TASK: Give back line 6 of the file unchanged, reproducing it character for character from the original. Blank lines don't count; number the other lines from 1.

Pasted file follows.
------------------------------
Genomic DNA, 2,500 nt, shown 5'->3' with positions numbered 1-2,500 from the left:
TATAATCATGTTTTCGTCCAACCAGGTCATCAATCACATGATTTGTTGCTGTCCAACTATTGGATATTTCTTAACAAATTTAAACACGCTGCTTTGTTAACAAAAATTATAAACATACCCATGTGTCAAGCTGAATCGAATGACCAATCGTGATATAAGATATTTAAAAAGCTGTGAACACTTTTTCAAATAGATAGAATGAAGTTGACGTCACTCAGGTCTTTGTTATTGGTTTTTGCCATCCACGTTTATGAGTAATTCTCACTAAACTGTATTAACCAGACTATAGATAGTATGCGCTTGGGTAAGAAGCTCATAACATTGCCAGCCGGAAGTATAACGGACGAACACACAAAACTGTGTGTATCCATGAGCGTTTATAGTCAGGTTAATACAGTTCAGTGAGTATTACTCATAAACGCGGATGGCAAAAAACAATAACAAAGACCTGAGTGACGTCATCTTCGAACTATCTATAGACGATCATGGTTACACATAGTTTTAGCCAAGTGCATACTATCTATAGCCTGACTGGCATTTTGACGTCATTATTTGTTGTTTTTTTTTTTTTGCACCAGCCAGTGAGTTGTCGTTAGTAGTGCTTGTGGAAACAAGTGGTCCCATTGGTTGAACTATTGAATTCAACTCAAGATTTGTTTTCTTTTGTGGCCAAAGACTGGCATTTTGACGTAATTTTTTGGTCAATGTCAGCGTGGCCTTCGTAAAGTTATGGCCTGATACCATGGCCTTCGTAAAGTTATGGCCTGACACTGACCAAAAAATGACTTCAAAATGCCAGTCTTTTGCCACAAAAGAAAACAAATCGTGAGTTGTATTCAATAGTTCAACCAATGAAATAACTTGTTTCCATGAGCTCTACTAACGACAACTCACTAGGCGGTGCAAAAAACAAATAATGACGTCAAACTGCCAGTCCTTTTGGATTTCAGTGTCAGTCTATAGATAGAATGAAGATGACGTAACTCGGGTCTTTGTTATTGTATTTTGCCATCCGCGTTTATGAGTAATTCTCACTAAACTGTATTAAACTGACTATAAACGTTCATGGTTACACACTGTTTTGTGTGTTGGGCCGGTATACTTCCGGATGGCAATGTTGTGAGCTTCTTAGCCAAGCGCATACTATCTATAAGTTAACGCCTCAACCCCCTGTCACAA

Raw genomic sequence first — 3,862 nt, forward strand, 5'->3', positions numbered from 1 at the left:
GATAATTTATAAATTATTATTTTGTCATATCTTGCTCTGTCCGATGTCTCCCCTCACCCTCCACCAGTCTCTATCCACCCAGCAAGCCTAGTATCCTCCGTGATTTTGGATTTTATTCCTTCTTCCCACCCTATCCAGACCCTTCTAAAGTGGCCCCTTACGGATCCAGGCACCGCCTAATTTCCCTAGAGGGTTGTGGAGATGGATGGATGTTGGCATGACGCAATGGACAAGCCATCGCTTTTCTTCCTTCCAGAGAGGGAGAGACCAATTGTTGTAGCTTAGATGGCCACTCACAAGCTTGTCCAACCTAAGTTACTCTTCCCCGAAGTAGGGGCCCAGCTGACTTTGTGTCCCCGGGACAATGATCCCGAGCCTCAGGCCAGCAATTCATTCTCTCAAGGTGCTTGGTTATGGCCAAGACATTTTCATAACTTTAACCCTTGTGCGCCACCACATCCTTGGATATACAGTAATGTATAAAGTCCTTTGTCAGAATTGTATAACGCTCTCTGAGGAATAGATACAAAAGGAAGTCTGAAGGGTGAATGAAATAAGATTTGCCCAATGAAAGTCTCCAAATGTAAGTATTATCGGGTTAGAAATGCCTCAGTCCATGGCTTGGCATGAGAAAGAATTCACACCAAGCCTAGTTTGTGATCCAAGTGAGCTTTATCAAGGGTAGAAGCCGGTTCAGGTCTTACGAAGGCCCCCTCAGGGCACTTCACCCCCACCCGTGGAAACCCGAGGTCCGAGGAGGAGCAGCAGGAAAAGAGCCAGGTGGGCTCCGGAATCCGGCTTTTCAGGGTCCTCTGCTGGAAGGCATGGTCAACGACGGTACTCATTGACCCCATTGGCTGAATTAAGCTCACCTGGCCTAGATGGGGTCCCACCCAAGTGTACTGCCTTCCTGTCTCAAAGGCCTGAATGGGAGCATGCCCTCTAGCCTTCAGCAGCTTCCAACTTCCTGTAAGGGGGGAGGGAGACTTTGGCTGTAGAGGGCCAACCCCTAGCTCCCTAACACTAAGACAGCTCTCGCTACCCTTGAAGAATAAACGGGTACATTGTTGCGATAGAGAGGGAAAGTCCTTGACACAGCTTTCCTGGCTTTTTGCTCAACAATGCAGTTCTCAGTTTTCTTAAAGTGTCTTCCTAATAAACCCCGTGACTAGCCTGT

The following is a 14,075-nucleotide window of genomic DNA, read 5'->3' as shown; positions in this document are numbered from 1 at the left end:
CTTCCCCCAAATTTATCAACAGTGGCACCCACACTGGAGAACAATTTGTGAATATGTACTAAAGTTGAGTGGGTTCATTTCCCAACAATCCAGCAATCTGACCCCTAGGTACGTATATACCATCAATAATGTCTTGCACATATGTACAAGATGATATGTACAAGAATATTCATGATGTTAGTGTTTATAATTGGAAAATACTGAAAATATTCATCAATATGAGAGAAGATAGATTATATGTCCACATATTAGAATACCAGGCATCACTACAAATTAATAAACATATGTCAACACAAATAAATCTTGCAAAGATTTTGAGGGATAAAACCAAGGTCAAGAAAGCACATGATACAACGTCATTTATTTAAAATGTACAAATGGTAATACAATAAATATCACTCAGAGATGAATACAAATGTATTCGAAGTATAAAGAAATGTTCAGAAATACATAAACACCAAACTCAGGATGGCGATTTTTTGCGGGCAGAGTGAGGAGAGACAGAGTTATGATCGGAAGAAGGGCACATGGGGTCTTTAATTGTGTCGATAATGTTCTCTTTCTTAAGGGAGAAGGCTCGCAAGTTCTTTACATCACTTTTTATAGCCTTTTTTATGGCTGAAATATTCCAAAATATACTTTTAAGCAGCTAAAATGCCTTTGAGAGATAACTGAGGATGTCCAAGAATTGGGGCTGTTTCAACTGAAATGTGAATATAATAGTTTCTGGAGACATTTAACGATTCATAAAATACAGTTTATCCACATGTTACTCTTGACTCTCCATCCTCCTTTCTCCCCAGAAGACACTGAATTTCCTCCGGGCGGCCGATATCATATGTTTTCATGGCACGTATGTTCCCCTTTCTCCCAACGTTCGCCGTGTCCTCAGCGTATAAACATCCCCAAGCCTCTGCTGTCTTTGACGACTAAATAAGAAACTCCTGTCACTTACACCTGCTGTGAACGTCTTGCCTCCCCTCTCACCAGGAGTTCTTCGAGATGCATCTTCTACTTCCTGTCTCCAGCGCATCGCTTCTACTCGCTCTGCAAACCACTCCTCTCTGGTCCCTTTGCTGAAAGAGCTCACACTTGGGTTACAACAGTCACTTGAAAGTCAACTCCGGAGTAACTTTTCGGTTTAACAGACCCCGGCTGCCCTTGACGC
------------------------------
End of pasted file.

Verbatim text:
CTTCCCCCAAATTTATCAACAGTGGCACCCACACTGGAGAACAATTTGTGAATATGTACTAAAGTTGAGTGGGTTCATTTCCCAACAATCCAGCAATCTGACCCCTAGGTACGTATATACCATCAATAATGTCTTGCACATATGTACAAGATGATATGTACAAGAATATTCATGATGTTAGTGTTTATAATTGGAAAATACTGAAAATATTCATCAATATGAGAGAAGATAGATTATATGTCCACATATTAGAATACCAGGCATCACTACAAATTAATAAACATATGTCAACACAAATAAATCTTGCAAAGATTTTGAGGGATAAAACCAAGGTCAAGAAAGCACATGATACAACGTCATTTATTTAAAATGTACAAATGGTAATACAATAAATATCACTCAGAGATGAATACAAATGTATTCGAAGTATAAAGAAATGTTCAGAAATACATAAACACCAAACTCAGGATGGCGATTTTTTGCGGGCAGAGTGAGGAGAGACAGAGTTATGATCGGAAGAAGGGCACATGGGGTCTTTAATTGTGTCGATAATGTTCTCTTTCTTAAGGGAGAAGGCTCGCAAGTTCTTTACATCACTTTTTATAGCCTTTTTTATGGCTGAAATATTCCAAAATATACTTTTAAGCAGCTAAAATGCCTTTGAGAGATAACTGAGGATGTCCAAGAATTGGGGCTGTTTCAACTGAAATGTGAATATAATAGTTTCTGGAGACATTTAACGATTCATAAAATACAGTTTATCCACATGTTACTCTTGACTCTCCATCCTCCTTTCTCCCCAGAAGACACTGAATTTCCTCCGGGCGGCCGATATCATATGTTTTCATGGCACGTATGTTCCCCTTTCTCCCAACGTTCGCCGTGTCCTCAGCGTATAAACATCCCCAAGCCTCTGCTGTCTTTGACGACTAAATAAGAAACTCCTGTCACTTACACCTGCTGTGAACGTCTTGCCTCCCCTCTCACCAGGAGTTCTTCGAGATGCATCTTCTACTTCCTGTCTCCAGCGCATCGCTTCTACTCGCTCTGCAAACCACTCCTCTCTGGTCCCTTTGCTGAAAGAGCTCACACTTGGGTTACAACAGTCACTTGAAAGTCAACTCCGGAGTAACTTTTCGGTTTAACAGACCCCGGCTGCCCTTGACGC